WASHINGTON — Senators heard testimony about alleged credit card abuses Tuesday at a hearing to explore whether changes to the bankruptcy code are needed to give borrowers more leverage in negotiations with their creditors.
The hearing comes as Democratic lawmakers are pushing to tighten consumer protections on an array of financial products, including payday loans, overdraft protection and mortgages. Many have introduced tougher versions of bills from the last Congress, as public opinion has soured on big financial firms that have received government aid.
A Rhode Island salesman, Douglas J. Corey, was the star witness at Tuesday's hearing before a subcommittee of the Senate Judiciary Committee. After failing to pay the full amount of his minimum monthly credit card payment, Corey claimed to be treated poorly by his credit card company, Bank of America Corp., which has received billions in federal financial rescue funds.
"Bank of America has come before you asking for help, understanding, and, with both hands open, for financial support," Corey said. "Yet when we the consumers go to these institutions looking for the same help, understanding and financial support, we get roughed up and receive no compassion."
Credit card companies, already facing heat from Democrats in Congress, have come under more intense scrutiny in recent months as the economy has worsened. During the hearing, Democrats floated the idea of setting caps on interest rates.
"I think people have had it up to here with financial firms," Sen. Bernie Sanders, I-Vt, said at the hearing. He added that, "One way that we can go forward is putting a cap on interest rates."
In a separate hearing Tuesday, the Federal Trade Commission asked Congress to expand substantially its power to crack down on unfair and deceptive practices in the financial services industry.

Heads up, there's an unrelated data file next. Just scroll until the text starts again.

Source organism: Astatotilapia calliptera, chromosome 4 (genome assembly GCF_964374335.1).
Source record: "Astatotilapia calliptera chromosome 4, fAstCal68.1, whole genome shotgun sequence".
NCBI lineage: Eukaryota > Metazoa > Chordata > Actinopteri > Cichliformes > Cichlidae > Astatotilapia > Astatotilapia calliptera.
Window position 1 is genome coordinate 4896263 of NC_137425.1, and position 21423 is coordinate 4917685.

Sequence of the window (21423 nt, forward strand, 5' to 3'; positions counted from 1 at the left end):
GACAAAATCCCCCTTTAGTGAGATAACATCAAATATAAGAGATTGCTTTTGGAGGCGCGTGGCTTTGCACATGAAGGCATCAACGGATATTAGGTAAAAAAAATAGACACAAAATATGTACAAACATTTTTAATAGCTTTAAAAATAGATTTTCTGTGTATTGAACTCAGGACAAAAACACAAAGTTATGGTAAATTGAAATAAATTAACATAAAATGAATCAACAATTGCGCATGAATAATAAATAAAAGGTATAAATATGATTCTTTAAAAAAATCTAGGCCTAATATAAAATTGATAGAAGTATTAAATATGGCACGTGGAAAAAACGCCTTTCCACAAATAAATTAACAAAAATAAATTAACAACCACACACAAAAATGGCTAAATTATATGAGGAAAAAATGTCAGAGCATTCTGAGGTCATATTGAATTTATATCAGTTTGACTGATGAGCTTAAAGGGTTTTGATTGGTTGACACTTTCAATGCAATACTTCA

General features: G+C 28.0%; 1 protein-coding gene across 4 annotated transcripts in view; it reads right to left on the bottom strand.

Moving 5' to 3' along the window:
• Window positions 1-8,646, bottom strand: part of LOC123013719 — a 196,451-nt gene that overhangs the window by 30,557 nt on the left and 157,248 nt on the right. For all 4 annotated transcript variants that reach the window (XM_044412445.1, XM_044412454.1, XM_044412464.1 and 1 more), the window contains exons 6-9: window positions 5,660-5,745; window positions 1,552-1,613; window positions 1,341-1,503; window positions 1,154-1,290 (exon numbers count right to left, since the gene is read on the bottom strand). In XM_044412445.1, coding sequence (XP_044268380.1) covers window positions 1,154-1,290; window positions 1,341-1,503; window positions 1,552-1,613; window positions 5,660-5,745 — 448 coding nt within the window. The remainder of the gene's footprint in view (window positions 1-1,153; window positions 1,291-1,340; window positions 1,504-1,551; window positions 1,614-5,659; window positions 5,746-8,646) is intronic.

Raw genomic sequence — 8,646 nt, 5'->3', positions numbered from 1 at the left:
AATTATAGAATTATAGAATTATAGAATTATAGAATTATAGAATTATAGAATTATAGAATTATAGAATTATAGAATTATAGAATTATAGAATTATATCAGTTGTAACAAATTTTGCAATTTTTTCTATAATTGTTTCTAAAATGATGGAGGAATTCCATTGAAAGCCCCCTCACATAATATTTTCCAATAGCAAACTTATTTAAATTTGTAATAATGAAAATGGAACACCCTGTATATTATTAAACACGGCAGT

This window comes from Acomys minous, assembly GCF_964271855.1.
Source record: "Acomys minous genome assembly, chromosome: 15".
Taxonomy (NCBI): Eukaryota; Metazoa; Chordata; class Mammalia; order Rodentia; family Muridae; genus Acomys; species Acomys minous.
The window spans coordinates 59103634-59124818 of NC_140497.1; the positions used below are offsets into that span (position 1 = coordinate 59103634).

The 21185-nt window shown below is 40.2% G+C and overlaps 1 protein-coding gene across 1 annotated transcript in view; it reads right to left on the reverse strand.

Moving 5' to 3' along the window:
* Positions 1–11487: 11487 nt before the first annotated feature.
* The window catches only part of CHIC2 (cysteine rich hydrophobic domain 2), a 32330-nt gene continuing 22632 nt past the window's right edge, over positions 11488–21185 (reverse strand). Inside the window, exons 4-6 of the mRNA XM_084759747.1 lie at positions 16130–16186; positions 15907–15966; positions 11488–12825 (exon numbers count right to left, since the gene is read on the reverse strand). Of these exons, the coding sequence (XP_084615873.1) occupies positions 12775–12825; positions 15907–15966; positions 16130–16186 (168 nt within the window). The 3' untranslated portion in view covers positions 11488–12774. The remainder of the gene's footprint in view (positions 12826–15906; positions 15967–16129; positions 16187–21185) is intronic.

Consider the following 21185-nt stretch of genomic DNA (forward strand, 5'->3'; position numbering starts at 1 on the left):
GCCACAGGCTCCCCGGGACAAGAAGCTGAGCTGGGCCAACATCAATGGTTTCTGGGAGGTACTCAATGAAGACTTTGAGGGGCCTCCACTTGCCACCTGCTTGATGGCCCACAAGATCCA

The agency wants authority to seek civil penalties from financial services firms that commit abuses in federal court, FTC Chairman Jon Leibowitz testified before the House Energy and Commerce subcommittee on commerce, trade and consumer protection. The FTC also wants to be considered as Congress mulls an overall of financial regulation, Leibowitz said.
In his opening remarks at the Senate hearing, Sen. Sheldon Whitehouse, D-R.I., the chairman of the subcommittee, compared the credit card business model to a "sweat box" in which one missed payment leads to a piling on of penalties and higher interest rates.
"You can't escape, and they sweat you," Whitehouse said. "Under this business model, the lender focuses on squeezing out as much revenue as possible in penalty rates and fees, pushing the customer closer and closer to bankruptcy."
Whitehouse introduced legislation this year to require judges to throw out lender claims relating to credit agreements carrying an interest rate above a certain threshold. The bill is a tougher version of one he introduced in the last Congress, which would have required such high-interest debt to be subordinated to all other claims in bankruptcy. House and Senate Democrats also are pushing a measure to crack down on a broad array of credit card practices.
The Federal Reserve late last year overhauled regulations governing the credit card industry, with the new rules set to take effect in mid-2010. Democrats argue that is not soon enough, and are pushing for legislative changes that would take effect this year.
Whitehouse argues his legislation will give borrowers more leverage when they seek relief from high interest rates. However, Pepperdine University Professor Mark S. Scarberry contended the bill wouldn't achieve that goal because unsecured debts, such as credit card debts, typically get discharged in consumer bankruptcy.
"They will not lose much by charging high interest rates that trigger disallowance of their claims," he argued.
Corey told the panel how Bank of America more than doubled the interest rate on his credit card to 28.99% after he misread his statement and accidentally failed to pay the full minimum monthly payment. Corey described how the bank gave him very little relief on his interest payments, but continued to offer to increase his credit line.
Corey said he was told that he would have to make six consecutive payments before the rate could be lowered again. Shortly thereafter, Corey lost his job and missed one mortgage payment. He said he still managed to make the six consecutive minimum credit card payments, however. The bank then offered to lower the rate only to 24.99%, he said.
A spokeswoman from Bank of America, Betty Reiss, said the company can't comment on an individual customer's account for privacy reasons.
"Our practices are fair and balance the safety and soundness of our business with serving customer needs and providing credit to creditworthy customers," she wrote in an email.